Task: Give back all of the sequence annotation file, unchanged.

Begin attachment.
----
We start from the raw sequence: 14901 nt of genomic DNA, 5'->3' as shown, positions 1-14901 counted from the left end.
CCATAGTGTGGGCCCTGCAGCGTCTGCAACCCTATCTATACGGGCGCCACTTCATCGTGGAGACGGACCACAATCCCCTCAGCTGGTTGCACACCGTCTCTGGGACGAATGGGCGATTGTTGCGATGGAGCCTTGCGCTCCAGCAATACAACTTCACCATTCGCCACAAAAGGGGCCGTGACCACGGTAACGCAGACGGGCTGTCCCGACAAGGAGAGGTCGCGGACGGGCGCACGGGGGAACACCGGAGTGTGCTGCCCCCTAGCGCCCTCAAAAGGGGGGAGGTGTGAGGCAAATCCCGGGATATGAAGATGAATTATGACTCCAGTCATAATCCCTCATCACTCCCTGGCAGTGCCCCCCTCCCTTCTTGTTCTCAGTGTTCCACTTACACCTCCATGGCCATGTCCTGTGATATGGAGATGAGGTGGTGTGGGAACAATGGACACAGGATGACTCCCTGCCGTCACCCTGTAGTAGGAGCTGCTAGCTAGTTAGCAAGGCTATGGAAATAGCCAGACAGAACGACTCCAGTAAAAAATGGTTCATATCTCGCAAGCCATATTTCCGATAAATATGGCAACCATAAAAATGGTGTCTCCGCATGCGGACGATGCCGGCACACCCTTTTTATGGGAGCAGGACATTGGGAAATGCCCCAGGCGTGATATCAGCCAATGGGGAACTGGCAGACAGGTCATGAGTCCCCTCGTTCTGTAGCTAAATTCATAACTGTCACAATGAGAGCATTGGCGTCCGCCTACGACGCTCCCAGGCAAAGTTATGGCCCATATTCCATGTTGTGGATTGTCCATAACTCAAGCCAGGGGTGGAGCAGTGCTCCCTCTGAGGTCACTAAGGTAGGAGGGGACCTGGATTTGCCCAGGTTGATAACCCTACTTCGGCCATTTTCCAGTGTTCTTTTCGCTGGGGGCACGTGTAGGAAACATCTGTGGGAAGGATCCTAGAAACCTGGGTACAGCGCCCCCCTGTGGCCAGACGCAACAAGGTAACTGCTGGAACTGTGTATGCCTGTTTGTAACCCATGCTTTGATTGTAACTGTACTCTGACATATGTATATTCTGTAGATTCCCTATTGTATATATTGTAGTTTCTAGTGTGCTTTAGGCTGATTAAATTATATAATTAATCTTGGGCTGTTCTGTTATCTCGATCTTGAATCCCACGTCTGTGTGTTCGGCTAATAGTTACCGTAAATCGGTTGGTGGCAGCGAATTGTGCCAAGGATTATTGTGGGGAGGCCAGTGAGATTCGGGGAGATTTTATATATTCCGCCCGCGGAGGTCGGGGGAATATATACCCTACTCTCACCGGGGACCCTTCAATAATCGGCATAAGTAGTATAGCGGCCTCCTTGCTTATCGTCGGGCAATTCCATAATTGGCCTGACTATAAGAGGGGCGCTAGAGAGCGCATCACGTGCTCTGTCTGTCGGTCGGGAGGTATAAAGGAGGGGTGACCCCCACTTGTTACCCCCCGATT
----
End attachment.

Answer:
We start from the raw sequence: 14901 nt of genomic DNA, 5'->3' as shown, positions 1-14901 counted from the left end.
CCATAGTGTGGGCCCTGCAGCGTCTGCAACCCTATCTATACGGGCGCCACTTCATCGTGGAGACGGACCACAATCCCCTCAGCTGGTTGCACACCGTCTCTGGGACGAATGGGCGATTGTTGCGATGGAGCCTTGCGCTCCAGCAATACAACTTCACCATTCGCCACAAAAGGGGCCGTGACCACGGTAACGCAGACGGGCTGTCCCGACAAGGAGAGGTCGCGGACGGGCGCACGGGGGAACACCGGAGTGTGCTGCCCCCTAGCGCCCTCAAAAGGGGGGAGGTGTGAGGCAAATCCCGGGATATGAAGATGAATTATGACTCCAGTCATAATCCCTCATCACTCCCTGGCAGTGCCCCCCTCCCTTCTTGTTCTCAGTGTTCCACTTACACCTCCATGGCCATGTCCTGTGATATGGAGATGAGGTGGTGTGGGAACAATGGACACAGGATGACTCCCTGCCGTCACCCTGTAGTAGGAGCTGCTAGCTAGTTAGCAAGGCTATGGAAATAGCCAGACAGAACGACTCCAGTAAAAAATGGTTCATATCTCGCAAGCCATATTTCCGATAAATATGGCAACCATAAAAATGGTGTCTCCGCATGCGGACGATGCCGGCACACCCTTTTTATGGGAGCAGGACATTGGGAAATGCCCCAGGCGTGATATCAGCCAATGGGGAACTGGCAGACAGGTCATGAGTCCCCTCGTTCTGTAGCTAAATTCATAACTGTCACAATGAGAGCATTGGCGTCCGCCTACGACGCTCCCAGGCAAAGTTATGGCCCATATTCCATGTTGTGGATTGTCCATAACTCAAGCCAGGGGTGGAGCAGTGCTCCCTCTGAGGTCACTAAGGTAGGAGGGGACCTGGATTTGCCCAGGTTGATAACCCTACTTCGGCCATTTTCCAGTGTTCTTTTCGCTGGGGGCACGTGTAGGAAACATCTGTGGGAAGGATCCTAGAAACCTGGGTACAGCGCCCCCCTGTGGCCAGACGCAACAAGGTAACTGCTGGAACTGTGTATGCCTGTTTGTAACCCATGCTTTGATTGTAACTGTACTCTGACATATGTATATTCTGTAGATTCCCTATTGTATATATTGTAGTTTCTAGTGTGCTTTAGGCTGATTAAATTATATAATTAATCTTGGGCTGTTCTGTTATCTCGATCTTGAATCCCACGTCTGTGTGTTCGGCTAATAGTTACCGTAAATCGGTTGGTGGCAGCGAATTGTGCCAAGGATTATTGTGGGGAGGCCAGTGAGATTCGGGGAGATTTTATATATTCCGCCCGCGGAGGTCGGGGGAATATATACCCTACTCTCACCGGGGACCCTTCAATAATCGGCATAAGTAGTATAGCGGCCTCCTTGCTTATCGTCGGGCAATTCCATAATTGGCCTGACTATAAGAGGGGCGCTAGAGAGCGCATCACGTGCTCTGTCTGTCGGTCGGGAGGTATAAAGGAGGGGTGACCCCCACTTGTTACCCCCCGATT